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Burnet researcher Trevor King writes in the June edition of Hep Review magazine (p41) about the increasing concerns that fatal overdoses associated with heroin and other opioids such as oxycodone and morphine continue to rise.
King outlines that improved access to treatment services such as methadone and buprenorphine maintenance and provision of safer places to inject are responses that are known to be effective in reducing fatal overdose. Another is the provision of naloxone as part of an overdose management strategy for potential witnesses.
The ACT led the way in 2011 in Australia by launching a program titled - Expanding Naloxone Availability in the ACT (ENAACT). The program was designed to provide comprehensive overdose management training and prescribed supplies of naloxone for use by a trained peer (friend or family member) in the event of an opioid overdose.
In NSW, the Overdose Prevention Education & Naloxone (OPEN) project commenced at Sydney’s Kirketon Road Centre and Langton Centre in July 2012 and remains the only project of this nature in NSW at this time.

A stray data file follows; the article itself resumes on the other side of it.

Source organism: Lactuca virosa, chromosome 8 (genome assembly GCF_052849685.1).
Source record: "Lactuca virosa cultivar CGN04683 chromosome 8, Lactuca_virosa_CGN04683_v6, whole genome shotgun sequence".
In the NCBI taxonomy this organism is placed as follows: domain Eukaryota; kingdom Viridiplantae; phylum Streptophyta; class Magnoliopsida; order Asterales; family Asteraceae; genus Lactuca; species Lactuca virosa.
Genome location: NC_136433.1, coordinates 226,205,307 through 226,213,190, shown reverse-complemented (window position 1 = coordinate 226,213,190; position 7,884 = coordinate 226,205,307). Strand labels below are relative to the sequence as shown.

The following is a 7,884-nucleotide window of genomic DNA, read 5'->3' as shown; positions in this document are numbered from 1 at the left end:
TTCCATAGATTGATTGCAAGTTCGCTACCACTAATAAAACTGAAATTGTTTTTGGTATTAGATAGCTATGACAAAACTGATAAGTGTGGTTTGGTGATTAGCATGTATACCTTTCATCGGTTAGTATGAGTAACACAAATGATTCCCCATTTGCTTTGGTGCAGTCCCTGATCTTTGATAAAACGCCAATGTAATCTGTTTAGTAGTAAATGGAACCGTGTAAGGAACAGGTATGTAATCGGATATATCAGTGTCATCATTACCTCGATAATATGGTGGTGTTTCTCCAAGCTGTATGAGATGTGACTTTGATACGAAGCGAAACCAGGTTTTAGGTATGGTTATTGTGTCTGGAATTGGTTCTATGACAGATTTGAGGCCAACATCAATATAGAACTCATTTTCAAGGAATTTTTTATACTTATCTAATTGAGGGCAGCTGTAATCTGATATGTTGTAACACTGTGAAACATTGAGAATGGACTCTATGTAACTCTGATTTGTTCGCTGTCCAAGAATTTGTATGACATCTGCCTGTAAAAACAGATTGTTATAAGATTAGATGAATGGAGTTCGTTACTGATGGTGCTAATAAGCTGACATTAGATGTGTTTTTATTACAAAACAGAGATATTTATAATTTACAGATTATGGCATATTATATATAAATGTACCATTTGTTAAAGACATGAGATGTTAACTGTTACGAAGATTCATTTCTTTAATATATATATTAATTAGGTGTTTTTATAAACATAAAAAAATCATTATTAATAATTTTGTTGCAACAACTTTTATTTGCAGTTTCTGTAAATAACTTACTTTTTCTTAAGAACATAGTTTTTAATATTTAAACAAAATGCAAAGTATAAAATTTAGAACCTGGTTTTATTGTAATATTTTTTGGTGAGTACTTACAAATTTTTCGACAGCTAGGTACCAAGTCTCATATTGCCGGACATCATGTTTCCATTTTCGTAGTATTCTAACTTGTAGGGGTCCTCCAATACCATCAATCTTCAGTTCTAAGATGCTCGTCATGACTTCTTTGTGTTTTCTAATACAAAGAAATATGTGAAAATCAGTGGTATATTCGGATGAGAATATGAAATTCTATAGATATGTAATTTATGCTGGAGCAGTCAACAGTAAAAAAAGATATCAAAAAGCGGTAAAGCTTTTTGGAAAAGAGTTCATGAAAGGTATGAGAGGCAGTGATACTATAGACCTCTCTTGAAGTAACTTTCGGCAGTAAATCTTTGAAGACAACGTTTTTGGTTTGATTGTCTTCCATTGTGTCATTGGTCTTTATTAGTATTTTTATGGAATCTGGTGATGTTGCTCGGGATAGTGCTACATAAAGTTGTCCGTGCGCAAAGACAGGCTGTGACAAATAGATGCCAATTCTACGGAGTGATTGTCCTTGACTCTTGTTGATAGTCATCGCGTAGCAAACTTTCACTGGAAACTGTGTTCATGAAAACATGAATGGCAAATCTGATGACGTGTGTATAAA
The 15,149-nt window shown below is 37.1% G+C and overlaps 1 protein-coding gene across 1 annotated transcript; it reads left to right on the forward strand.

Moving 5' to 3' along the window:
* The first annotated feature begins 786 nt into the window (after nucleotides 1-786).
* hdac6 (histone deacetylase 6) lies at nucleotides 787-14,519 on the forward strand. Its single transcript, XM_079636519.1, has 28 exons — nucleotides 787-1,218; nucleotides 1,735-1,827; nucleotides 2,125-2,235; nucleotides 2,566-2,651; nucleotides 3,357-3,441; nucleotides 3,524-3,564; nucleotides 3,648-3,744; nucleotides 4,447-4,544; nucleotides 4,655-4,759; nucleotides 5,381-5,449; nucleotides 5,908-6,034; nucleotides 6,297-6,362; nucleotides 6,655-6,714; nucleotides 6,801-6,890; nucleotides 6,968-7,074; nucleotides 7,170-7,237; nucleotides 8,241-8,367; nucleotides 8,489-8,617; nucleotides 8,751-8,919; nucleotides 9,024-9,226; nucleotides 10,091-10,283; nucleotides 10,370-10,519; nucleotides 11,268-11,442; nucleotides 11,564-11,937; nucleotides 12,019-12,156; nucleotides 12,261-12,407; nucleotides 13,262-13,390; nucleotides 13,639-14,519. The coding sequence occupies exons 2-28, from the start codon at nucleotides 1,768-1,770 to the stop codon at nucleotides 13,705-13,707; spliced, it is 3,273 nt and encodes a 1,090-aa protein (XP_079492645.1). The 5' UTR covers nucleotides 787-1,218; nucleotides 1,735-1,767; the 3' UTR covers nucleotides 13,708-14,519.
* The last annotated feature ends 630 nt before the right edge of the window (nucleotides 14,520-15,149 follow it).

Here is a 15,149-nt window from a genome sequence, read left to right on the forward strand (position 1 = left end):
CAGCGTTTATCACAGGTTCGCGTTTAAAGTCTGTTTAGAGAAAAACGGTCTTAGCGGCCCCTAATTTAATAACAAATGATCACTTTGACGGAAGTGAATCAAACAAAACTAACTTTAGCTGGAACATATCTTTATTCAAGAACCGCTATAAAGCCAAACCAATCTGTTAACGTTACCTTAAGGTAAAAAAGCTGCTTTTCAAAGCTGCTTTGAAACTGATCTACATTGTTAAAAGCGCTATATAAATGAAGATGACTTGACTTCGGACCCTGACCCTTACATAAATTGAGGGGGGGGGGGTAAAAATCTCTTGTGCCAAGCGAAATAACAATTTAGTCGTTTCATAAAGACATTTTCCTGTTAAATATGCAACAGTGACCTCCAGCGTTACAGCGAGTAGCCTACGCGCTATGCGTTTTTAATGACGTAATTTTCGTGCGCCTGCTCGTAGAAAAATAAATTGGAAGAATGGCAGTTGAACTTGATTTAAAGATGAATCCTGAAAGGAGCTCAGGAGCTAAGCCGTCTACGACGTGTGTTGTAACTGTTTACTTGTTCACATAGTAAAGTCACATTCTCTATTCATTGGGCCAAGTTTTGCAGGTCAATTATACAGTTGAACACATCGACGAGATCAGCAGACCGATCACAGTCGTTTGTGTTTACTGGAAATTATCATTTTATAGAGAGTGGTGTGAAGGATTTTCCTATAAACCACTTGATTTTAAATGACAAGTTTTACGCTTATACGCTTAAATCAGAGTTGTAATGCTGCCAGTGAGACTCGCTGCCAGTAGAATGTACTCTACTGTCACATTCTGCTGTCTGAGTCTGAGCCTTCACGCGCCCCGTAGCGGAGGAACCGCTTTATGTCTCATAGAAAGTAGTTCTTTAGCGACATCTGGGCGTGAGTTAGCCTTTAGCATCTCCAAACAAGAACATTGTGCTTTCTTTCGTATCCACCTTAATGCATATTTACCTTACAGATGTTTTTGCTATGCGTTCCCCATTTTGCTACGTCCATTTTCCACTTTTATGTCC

This project involves training people who inject opioids and their carers in opioid overdose prevention and management, including the medical prescription and dispensing of naloxone. The acceptability and feasibility of this approach is being formally evaluated. It is hoped that this will lead to its wider implementation, to complement other efforts to reduce overdose-related morbidity and mortality among people who inject drugs.
King states it is very encouraging that the Victorian Government has just announced the intention to ‘assess and implement targeted interventions to widen the use and availability of naloxone … and take steps to encourage prescribing for use by family members, carers or nominated peers…’ This is outlined in - Reducing the Alcohol and Drug Toll: Victoria’s Plan 2013-2017 (p38).
The Centre for Research Excellence into Injecting Drug Use (CREIDU) developed a naloxone distribution policy brief last year. The authors, Professor Paul Dietze (Burnet Institute) and Professot Simon Lenton (National Drug Research Institute) have both provided national leadership on this important policy issue.
In this brief they outline the research evidence and the implications for policy and practice. Click here to view the policy brief ‘Improving responses to opioid overdose through naloxone’.
The ANCD has also been a strong advocate for freeing up the availability of naloxone to potential overdose witnesses (including frontline workers, families and peers).
Hopefully there is a realisation across jurisdictions that the research is in and it is now time for policy action and further evaluation of this safe and cost-effective way to reduce opioid overdose.
CREIDU is funded by the National Health and Medical Research Council (NHMRC). Grant Number 1001144. The contents of this document are the sole responsibility of the author and do not reflect the views of NHMRC.